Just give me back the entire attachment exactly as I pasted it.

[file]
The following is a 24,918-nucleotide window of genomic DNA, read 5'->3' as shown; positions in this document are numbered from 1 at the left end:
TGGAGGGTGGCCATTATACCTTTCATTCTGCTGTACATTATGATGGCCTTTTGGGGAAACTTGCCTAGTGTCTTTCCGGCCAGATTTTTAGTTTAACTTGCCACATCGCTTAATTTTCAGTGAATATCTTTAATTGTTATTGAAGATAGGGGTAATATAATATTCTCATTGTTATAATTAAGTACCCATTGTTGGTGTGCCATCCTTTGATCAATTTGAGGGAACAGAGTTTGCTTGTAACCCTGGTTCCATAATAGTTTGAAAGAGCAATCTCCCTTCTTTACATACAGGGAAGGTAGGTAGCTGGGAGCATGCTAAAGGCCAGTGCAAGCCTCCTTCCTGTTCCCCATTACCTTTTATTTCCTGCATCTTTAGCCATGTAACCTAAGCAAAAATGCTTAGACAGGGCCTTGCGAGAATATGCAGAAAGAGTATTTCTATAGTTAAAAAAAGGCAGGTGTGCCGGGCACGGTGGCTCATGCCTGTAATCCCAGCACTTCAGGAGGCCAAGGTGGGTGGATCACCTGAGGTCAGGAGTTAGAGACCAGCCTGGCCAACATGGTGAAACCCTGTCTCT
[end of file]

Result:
The following is a 24,918-nucleotide window of genomic DNA, read 5'->3' as shown; positions in this document are numbered from 1 at the left end:
TGGAGGGTGGCCATTATACCTTTCATTCTGCTGTACATTATGATGGCCTTTTGGGGAAACTTGCCTAGTGTCTTTCCGGCCAGATTTTTAGTTTAACTTGCCACATCGCTTAATTTTCAGTGAATATCTTTAATTGTTATTGAAGATAGGGGTAATATAATATTCTCATTGTTATAATTAAGTACCCATTGTTGGTGTGCCATCCTTTGATCAATTTGAGGGAACAGAGTTTGCTTGTAACCCTGGTTCCATAATAGTTTGAAAGAGCAATCTCCCTTCTTTACATACAGGGAAGGTAGGTAGCTGGGAGCATGCTAAAGGCCAGTGCAAGCCTCCTTCCTGTTCCCCATTACCTTTTATTTCCTGCATCTTTAGCCATGTAACCTAAGCAAAAATGCTTAGACAGGGCCTTGCGAGAATATGCAGAAAGAGTATTTCTATAGTTAAAAAAAGGCAGGTGTGCCGGGCACGGTGGCTCATGCCTGTAATCCCAGCACTTCAGGAGGCCAAGGTGGGTGGATCACCTGAGGTCAGGAGTTAGAGACCAGCCTGGCCAACATGGTGAAACCCTGTCTCT